In 2003, parents and advocates marched 150 miles from New York City to Albany to herald a court case that claimed New York State was failing to provide quality education to public school students. The court ruled in favor of the plaintiffs, and the state committed to allocating $5.5 billion distributed throughout the state’s public school districts. This is when the story should have ended, but it didn’t.

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Webinar: Protecting an Opportunity to Learn Through ESSA State Accountability Plans

The Every Student Succeeds Act (ESSA) was signed by President Obama on December 10, 2015, reauthorizing President Lyndon B. Johnson’s Elementary and Secondary Education Act of 1965. The previous version of the law, the No Child Left Behind Act, enacted by President Bush in 2002, sparked controversy regarding federal overreach, high-stakes testing and harsh accountability measures, but also provided disaggregated information regarding student achievement by demographics such as race, gender, and English language proficiency. According to ed.gov, the goal with ESSA was to “create a better law that focused on the clear goal of fully preparing all students for success in college and careers.” The law first and foremost provides states with more latitude when it comes to education policy. On October 5, 2016, the Schott Foundation was joined by Topeka Public Schools Superintendent Dr. Tiffany Anderson and California State Board of Education President Dr. Michael Kirst for a webinar, “Protecting an Opportunity to Learn Through ESSA State Accountability Plans,” to discuss how schools can use ESSA as a tool to improve public education.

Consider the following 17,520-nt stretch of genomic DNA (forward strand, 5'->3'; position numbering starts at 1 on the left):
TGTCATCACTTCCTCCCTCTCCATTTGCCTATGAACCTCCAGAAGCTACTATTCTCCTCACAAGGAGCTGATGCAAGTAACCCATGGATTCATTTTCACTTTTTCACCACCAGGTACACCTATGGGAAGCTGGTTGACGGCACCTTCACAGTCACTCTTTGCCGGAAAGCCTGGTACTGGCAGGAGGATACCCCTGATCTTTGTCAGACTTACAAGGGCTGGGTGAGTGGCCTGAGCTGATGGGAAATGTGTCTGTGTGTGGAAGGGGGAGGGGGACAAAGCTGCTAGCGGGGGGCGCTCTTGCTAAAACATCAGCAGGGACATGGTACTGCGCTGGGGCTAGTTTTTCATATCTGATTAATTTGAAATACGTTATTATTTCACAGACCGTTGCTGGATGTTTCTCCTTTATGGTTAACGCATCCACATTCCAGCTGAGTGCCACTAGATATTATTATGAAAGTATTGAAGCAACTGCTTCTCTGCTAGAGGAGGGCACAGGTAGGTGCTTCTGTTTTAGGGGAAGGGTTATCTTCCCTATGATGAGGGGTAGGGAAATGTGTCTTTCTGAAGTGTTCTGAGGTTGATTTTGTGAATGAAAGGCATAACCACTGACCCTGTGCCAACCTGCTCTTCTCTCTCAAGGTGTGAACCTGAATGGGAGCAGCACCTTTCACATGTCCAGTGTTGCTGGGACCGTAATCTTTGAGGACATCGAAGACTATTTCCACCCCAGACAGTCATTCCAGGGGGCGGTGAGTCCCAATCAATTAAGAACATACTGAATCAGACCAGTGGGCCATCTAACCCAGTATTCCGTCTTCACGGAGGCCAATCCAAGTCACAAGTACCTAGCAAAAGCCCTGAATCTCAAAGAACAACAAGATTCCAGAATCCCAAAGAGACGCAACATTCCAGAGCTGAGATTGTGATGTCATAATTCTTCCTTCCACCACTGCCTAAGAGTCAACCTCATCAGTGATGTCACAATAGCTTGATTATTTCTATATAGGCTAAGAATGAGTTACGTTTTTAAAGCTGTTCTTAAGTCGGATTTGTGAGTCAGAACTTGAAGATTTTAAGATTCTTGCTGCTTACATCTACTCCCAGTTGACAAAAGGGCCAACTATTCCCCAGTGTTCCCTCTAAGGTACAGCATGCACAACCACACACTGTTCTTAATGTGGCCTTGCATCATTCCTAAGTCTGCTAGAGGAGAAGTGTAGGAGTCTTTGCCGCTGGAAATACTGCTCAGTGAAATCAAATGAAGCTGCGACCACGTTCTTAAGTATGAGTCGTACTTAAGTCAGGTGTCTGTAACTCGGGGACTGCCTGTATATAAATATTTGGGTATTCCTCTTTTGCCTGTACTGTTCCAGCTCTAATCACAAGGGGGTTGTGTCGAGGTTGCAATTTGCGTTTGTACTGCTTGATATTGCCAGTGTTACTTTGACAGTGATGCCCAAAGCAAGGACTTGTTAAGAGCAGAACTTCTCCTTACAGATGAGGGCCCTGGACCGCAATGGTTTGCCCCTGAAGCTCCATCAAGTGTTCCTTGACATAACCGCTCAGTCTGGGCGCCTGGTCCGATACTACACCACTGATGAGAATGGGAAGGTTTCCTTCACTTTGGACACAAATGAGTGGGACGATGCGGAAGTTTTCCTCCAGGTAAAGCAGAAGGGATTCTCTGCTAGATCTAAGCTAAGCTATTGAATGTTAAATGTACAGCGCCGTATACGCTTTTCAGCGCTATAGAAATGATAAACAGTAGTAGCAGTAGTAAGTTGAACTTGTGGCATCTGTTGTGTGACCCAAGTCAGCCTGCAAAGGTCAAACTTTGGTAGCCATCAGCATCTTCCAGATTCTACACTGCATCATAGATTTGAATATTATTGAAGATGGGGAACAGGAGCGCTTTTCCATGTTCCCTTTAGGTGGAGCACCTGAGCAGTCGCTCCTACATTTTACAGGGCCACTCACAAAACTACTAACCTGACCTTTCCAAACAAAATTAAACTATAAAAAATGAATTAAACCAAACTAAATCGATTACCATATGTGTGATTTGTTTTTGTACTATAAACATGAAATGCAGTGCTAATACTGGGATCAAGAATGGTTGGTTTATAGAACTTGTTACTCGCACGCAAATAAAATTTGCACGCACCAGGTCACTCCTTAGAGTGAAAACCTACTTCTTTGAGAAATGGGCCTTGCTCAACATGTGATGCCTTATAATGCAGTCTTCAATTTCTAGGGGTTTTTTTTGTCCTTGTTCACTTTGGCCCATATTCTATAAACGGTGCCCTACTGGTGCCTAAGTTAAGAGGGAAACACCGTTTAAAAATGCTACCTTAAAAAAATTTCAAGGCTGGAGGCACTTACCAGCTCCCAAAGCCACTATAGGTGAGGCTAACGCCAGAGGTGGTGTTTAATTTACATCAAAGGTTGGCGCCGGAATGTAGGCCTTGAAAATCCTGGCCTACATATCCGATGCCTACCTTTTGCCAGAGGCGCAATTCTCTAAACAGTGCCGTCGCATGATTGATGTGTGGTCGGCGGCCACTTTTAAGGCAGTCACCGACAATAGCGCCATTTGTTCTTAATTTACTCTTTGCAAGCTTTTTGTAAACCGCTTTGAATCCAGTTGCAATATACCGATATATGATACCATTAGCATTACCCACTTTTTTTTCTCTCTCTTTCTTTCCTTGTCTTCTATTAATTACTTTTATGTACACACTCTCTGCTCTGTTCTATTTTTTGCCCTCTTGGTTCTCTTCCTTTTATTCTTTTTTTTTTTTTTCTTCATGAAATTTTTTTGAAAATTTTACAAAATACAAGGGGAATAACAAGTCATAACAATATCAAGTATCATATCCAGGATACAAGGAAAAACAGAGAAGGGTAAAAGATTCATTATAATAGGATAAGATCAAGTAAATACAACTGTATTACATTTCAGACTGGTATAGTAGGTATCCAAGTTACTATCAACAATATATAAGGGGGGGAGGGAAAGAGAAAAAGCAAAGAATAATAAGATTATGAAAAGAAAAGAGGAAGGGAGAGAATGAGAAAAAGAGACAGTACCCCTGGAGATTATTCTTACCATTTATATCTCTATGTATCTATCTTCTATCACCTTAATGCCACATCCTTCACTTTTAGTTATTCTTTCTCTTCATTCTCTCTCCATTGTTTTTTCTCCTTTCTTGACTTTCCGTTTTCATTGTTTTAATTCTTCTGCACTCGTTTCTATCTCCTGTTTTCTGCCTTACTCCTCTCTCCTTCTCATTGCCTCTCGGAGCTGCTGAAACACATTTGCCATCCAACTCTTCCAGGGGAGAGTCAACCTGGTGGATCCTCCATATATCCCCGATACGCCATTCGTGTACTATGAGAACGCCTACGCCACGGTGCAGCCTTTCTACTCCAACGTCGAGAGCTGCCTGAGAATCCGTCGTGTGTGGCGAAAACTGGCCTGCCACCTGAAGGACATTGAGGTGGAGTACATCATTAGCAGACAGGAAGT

They're walking 150 miles to save their public schools. Here's how you can help

Why are advocates walking from New York City to Albany?

In 2006, New York State’s highest court ruled on the Campaign for Fiscal Equity (CFE) school funding lawsuit. The CFE lawsuit was brought by parents against the State of New York claiming that children were not being provided an opportunity to receive an adequate education.

The Schott Foundation was among the first to fund the Campaign for Fiscal Equity in the mid-1990s which sparked a movement — and a victory. In 2006 the Court of Appeals ruled in CFE’s favor and found that New York State had violated students' constitutional right to a “sound and basic education” by depriving schools of needed funding. The Court ordered the NY Legislature to distribute $5.5 billion in basic operating aid (also known as Foundation Aid) to schools statewide over a four-year period, from 2007 to 2011.

Yet — ten years later — New York still owes its children $3.9 billion in Foundation Aid, most of which is owed to districts with high percentages of students of color. The state has only allocated $2.3 billion in Foundation Aid to schools thus far due to funding freezes during the fiscal crisis and further cuts to school aid.

CFE advocates need your support!
Education advocates are walking from NYC to Albany and need your help!
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Community Schools — and the organizing it will take to build them

Netroots Nation [link] is 10 years old, and over the past decade has become a preeminent gathering point for people at the intersections of progressive politics, social change, and technology. As such, it’s been interesting to watch various aspects of the conference shift — from keynote speakers, to panel topics, to vendors — as the larger progressive movement has shifted.

Nowhere is that more stark than education. Writers like Jeff Bryant point out how for many years, education wasn’t even on the radar of many progressive activists and organizations — and when it was, they would usually gravitate to the well-funded outreach of corporate reform outfits like Students First and Stand for Children.